The currencies weakened after a U.S. government report showed yesterday the economy grew faster than economists expected in the second quarter. Australia's dollar is the worst performer of the 16 most-traded currencies in August as traders bet the central bank will lower interest rates next week for the first time in seven years and the yield premium of the nation's bonds shrank.
The Australian dollar declined to 86.32 U.S. cents as of 10:07 a.m. in Sydney, compared with 86.65 cents in late Asian trading yesterday and 94.23 cents at the end of July for an 8.4 percent monthly decline, the most since July 1986.
New Zealand's currency bought 70.30 U.S. cents from 70.49 cents late yesterday and 73.43 at the end of July.
Australia's dollar has tumbled 12 percent since reaching a 25-year high of 98.49 cents on July 16. Policy makers said they may cut rates soon to avoid a ``deeper and more persistent'' economic slowdown, according to minutes of this month's rate meeting released Aug. 19. The currency has also weakened as the prices of commodities the country exports slumped on concern global growth is slowing.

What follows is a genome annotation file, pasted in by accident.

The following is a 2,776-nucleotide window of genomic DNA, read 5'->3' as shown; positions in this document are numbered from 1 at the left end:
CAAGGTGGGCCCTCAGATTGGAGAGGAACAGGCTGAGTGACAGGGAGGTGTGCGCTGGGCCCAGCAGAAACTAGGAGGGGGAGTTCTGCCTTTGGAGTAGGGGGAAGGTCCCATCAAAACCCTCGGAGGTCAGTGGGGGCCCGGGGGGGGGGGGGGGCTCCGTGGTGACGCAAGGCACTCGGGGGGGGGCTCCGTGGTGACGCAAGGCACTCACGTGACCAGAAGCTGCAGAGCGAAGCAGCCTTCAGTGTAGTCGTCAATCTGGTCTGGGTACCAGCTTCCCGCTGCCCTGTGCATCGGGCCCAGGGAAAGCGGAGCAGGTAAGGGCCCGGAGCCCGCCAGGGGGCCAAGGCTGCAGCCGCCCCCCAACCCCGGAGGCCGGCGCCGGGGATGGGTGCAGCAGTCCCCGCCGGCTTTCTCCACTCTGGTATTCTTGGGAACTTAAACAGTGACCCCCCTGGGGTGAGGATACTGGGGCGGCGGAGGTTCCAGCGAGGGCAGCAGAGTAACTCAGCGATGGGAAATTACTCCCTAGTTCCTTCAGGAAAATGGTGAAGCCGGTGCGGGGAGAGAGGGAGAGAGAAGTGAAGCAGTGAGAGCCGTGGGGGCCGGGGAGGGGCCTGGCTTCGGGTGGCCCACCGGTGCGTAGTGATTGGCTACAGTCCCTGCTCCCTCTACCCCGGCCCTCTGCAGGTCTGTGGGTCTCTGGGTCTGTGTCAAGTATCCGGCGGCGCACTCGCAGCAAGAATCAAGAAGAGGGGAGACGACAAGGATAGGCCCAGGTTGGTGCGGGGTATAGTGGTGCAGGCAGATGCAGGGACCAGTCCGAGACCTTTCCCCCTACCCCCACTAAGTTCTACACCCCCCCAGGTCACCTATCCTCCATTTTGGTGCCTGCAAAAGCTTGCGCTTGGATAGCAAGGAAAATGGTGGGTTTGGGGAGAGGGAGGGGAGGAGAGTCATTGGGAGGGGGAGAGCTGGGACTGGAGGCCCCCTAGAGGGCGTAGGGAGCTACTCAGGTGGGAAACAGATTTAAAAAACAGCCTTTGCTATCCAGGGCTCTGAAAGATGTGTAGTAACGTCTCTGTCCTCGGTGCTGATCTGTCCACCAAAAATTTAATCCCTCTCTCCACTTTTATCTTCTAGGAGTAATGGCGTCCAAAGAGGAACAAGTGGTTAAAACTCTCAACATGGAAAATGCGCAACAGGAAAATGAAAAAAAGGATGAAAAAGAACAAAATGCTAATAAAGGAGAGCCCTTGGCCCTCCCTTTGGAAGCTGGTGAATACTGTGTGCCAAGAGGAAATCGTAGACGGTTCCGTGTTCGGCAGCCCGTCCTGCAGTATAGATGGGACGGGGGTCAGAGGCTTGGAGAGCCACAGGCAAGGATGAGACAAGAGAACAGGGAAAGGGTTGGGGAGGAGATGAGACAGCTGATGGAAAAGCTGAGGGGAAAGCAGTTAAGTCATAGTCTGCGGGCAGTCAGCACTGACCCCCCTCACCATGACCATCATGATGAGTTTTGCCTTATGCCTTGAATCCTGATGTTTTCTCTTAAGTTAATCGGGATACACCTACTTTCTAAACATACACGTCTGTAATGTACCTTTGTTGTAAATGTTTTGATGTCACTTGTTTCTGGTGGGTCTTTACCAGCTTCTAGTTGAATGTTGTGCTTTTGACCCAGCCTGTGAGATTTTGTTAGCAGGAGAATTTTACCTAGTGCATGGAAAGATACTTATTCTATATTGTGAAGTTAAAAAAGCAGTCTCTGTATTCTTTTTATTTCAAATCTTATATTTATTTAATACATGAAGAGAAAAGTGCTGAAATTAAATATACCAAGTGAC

Australia's benchmark borrowing cost is 7.25 percent, New Zealand's 8 percent while the U.S. Federal Reserve's target is 2 percent. Traders expect the Reserve Bank of Australia to cut rates by a quarter-percentage point on Sept. 2 and lower the benchmark to at least 6.25 percent in the next year, according to Credit Suisse Group indexes based on interest-rate swaps.
New Zealand's dollar headed for its longest monthly losing streak in three years after the U.S. Commerce Department reported a 3.3 percent annualized increase in gross domestic product from April through June that was higher than previously estimated.
Investors bought U.S. assets after Nationwide Building Society said house prices in Britain fell this month at the fastest annual pace in almost 20 years, and Bank of England policy maker David Blanchflower said U.K. interest rates need to decline to help the economy out of a recession.